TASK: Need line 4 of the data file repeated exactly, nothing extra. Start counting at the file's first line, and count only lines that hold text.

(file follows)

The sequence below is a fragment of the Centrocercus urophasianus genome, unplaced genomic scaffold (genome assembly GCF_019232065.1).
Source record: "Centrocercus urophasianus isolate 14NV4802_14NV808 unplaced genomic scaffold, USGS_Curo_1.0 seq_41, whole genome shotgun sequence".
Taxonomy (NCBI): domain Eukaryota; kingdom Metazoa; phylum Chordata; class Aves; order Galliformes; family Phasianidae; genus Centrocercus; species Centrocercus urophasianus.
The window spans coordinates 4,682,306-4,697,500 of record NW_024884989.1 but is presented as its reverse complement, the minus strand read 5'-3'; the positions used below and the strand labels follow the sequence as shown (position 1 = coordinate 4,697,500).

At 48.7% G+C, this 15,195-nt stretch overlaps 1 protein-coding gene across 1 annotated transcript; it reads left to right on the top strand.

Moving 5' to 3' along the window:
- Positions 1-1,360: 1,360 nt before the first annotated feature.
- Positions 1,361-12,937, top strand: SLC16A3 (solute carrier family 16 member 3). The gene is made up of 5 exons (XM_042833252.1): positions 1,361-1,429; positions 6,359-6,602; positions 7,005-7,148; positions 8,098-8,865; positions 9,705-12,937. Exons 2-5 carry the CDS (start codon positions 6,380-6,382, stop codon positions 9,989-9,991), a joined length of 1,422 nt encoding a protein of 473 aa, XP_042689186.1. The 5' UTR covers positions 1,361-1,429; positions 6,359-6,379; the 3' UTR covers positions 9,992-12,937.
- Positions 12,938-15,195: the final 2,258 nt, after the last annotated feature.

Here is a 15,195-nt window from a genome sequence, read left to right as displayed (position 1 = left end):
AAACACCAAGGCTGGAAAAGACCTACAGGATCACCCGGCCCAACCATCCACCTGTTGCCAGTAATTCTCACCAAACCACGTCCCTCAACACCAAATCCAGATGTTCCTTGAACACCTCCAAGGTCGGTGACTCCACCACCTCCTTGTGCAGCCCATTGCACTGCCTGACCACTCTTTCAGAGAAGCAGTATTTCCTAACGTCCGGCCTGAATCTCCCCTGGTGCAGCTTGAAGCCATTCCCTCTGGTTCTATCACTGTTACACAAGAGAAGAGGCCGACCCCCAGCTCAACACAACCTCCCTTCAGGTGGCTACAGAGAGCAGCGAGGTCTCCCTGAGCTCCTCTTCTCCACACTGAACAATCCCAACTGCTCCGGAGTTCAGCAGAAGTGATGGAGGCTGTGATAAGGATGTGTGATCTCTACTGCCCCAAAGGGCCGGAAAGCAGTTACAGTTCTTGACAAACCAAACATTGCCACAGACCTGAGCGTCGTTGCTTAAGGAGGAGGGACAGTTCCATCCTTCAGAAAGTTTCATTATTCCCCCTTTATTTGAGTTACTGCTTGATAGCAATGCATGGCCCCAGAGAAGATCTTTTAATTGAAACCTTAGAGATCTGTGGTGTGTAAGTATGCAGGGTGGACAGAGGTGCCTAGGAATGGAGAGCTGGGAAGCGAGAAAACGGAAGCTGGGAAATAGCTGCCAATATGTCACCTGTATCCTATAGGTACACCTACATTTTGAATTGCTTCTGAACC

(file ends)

The window spans coordinates 4,682,306-4,697,500 of record NW_024884989.1 but is presented as its reverse complement, the minus strand read 5'-3'; the positions used below and the strand labels follow the sequence as shown (position 1 = coordinate 4,697,500).